The secret to success for startups: invest BEFORE the product is accepted by the market, double the rates AFTER

Original author: Dave McClure
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Dave McClure The

secret of success for startups: invest BEFORE the product is accepted by the market, double the rates AFTER

Sorry ... the article turned out to be long (~ 2500 words). Not for the faint of heart. If you want an abridged version, read the following summary and 3 key statements, then go straight to the conclusions at the end.

Summary: Venture funds are getting smaller (this is good), angel investors' positions are strengthening (also good), but both need to become smarter and more innovative. The cost of launching startups has significantly decreased over the past 5-10 years, and online distribution channels through Search, Social Networks, Mobile Platforms (i.e. Google, Facebook, Apple) have become dominant. At the same time, the number of transactions for the purchase of companies has increased, but their size has decreased, as established companies now buy startups at the earlier stages of their life cycle.

What does all this mean? What prospects and pitfalls does this hold for investors?

Let's start with 2 initial observations of the current market for investors and for startups.

Statement number 1: Most online investors (angels, seed funds, large venture capitalists) have no idea what they are doing. With the exception of a few well-known companies, most large $ 150-250M funds will go bankrupt over the next 3-5 years ... and that's good. However, small investors will have to adapt and somehow stand out from the others in order to make high-quality transactions and survive.

Recently, some very smart guys spoke about the relative [advantages / disadvantages] of [large / small] technology investors, especially about the changes and difficulties that venture capitalists have faced over the past 10 years. Due to the reduction in necessary investments and the average amount of sales, it is now difficult to be a large investment fund (say, more than $ 250M) investing in consumer Internet. And, although I agree that there is a situation in the venture capital business, the book described how to get out of the crisis of one baseball team, such a conclusion would be too superficial ... and it misses more reliable things: the tendency towards investor specialization (or lack thereof) and importance phased investment depending on the maturity of the product / market (I will talk more about this later).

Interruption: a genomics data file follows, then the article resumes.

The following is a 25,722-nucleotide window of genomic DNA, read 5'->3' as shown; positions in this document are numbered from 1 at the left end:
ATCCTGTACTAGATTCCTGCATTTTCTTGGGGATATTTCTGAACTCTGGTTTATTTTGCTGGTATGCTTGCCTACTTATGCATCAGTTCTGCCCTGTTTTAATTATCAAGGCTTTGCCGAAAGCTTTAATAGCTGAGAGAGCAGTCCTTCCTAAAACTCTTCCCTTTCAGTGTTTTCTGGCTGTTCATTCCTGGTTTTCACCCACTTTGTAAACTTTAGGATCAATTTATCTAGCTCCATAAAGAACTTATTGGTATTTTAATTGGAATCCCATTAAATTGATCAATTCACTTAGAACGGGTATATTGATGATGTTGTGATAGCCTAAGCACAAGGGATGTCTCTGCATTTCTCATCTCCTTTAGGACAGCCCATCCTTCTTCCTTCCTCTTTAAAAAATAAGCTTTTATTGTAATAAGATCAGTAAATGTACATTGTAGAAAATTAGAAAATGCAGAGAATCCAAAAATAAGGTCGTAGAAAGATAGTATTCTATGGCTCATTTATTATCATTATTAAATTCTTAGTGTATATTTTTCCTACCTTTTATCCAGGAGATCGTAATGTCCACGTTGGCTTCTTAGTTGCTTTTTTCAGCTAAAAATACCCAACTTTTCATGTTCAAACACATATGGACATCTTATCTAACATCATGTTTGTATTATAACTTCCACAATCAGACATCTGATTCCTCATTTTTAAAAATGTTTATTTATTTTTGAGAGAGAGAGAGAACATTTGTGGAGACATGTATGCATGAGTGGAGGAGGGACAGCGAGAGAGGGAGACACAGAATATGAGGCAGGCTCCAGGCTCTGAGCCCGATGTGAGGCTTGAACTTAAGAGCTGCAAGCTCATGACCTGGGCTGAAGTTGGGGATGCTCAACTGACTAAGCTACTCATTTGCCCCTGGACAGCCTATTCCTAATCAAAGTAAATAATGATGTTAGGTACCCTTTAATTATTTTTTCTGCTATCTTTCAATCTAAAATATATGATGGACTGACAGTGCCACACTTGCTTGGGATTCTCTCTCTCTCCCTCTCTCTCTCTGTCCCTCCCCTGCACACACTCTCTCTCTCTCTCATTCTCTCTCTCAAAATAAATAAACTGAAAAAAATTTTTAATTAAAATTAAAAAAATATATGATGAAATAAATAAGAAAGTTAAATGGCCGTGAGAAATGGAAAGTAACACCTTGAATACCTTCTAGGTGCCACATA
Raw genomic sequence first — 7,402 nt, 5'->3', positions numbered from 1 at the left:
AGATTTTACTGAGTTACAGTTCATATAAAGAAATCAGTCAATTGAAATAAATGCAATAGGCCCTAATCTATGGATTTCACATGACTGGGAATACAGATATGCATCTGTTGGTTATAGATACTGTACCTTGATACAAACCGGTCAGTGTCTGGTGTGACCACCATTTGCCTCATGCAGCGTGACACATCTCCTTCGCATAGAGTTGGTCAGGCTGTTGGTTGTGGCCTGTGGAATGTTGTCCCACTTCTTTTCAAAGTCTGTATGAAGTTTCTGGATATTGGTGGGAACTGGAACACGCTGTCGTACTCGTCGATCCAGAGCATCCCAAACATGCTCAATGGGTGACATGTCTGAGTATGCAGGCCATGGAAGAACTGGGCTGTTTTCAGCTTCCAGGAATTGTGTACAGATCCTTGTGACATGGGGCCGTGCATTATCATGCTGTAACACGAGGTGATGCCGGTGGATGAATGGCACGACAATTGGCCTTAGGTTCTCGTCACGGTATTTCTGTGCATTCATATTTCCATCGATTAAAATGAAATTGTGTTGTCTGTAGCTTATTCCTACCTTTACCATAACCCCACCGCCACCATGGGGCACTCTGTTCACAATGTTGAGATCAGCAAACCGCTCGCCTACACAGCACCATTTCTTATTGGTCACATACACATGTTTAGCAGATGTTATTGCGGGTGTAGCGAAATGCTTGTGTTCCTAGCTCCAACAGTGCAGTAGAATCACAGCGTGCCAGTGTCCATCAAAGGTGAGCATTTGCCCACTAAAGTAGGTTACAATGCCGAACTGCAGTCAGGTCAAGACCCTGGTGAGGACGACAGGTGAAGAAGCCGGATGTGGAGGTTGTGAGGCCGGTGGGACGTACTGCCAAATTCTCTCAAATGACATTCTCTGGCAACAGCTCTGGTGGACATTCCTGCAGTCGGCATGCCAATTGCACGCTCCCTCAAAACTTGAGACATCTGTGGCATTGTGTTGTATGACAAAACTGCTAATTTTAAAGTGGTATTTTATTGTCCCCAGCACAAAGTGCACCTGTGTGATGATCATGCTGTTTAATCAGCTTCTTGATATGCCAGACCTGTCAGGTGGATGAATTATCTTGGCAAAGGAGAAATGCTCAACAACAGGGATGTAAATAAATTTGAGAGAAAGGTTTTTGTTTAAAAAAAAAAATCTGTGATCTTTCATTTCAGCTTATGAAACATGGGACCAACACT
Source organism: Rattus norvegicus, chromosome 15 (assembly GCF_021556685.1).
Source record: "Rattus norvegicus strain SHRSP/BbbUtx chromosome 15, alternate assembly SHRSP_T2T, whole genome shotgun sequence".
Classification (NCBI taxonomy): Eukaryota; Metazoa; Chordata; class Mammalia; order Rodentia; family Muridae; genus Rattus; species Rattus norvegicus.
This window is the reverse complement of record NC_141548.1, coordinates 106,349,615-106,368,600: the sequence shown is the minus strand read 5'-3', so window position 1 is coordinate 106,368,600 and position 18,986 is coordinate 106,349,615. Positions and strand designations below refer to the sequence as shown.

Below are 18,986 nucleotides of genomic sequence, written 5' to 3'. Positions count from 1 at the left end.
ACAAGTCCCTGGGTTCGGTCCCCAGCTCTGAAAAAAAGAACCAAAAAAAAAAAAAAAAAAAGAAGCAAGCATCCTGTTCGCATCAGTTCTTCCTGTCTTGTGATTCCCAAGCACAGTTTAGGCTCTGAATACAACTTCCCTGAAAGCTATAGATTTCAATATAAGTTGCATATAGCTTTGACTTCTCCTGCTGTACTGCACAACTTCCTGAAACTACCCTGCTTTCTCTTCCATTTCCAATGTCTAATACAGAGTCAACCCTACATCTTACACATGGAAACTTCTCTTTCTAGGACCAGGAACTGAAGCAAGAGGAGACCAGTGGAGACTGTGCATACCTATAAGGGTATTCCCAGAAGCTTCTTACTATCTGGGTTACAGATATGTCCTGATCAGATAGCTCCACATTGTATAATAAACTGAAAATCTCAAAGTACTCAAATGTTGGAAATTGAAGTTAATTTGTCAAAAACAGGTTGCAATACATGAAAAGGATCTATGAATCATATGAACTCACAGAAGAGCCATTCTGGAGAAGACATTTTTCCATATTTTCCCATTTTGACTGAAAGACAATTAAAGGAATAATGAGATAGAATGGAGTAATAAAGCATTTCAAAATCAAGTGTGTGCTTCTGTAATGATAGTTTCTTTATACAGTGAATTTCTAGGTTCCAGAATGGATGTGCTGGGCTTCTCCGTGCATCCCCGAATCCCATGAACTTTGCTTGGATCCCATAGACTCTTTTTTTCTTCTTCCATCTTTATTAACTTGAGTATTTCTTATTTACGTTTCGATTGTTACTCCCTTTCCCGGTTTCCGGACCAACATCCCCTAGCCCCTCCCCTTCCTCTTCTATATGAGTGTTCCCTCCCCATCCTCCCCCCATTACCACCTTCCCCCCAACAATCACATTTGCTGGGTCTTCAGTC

In my opinion, when investing in online startups, the size of the fund is not of paramount importance. I am deeply convinced that the $ 10M-100M seed funds are more manageable and better aligned with the interests of entrepreneurs than the "traditional" $ 250-500M + funds, but in the end there will be only a few winners and a lot of losers at both ends of the spectrum. There are likely to be more losers among large funds than among small ones, but there are still many factors that can affect success or failure.

No, the main problem is that investors have become incredibly lazy and smug over the past two decades when you look at their activity and IRR. Recently, the consumer Internet has brought with it a flurry of technological and behavioral changes that have led to a staggering reduction in the time and money requirements for the distribution of goods and services among 2-3 billion Web users.

Let's look at all this in more detail:

INTERNET has changed the lives of BILLIONS of people on the planet is VERY IMPORTANT - at the same time, most investors and lawyers conclude transactions by fax and regular mail.

To hell. This. Noise.

Most investors working with consumer Internet do not even know what they are doing. They are unsuccessfully chasing after the IRR, but most of them should stop and not disgrace ... RIGHT NOW. Their principles of investing are doubtful, knowledge of the subject area is limited or completely absent, and their desire and ability to create innovations is minimal. They just cut coupons.

Well, ATTENTION, OLD TRADERS - you, Gentlemen Venture Capitalists 1.0, are on the verge of EXHAUST ... and you are waiting for the Schumpeterian share that you have long deserved.

So it is: most investors are Dinosaurs, and the World Wide Web is an Asteroid that fell on the planet, which entailed a huge explosion 15 years ago. It will take another 5 years for the clouds of ash, the nuclear winter of Browsers, Search Engines, Social Networks and Mobile Devices to kill tyrannosaurs, but this is already inevitable. The lucky ones begin to dominate and by 2015 there will be many more investors, such as Jeff Claviere, First Round Capital, Y-Combinator, TechStars, Betaworks, Founder Collective than all Sand Hill VC there (funny, it turns out that all the innovators are outside the Valley, is not it?).

Now let's look at the changes that have taken place and how you can adapt to them and become a Modest Investor 2.0:

Statement # 2: There is a great opportunity to create profitable Internet startups for $ 1-5M that a) would become commercially viable, b) would predictably attract customers through online channels (search, social networks, mobile platforms), and c) they could would be sold for $ 25- $ 250M.

Historically, Venture Capital is associated with large, risky, capital-intensive investments in order to achieve two main, often expensive, goals: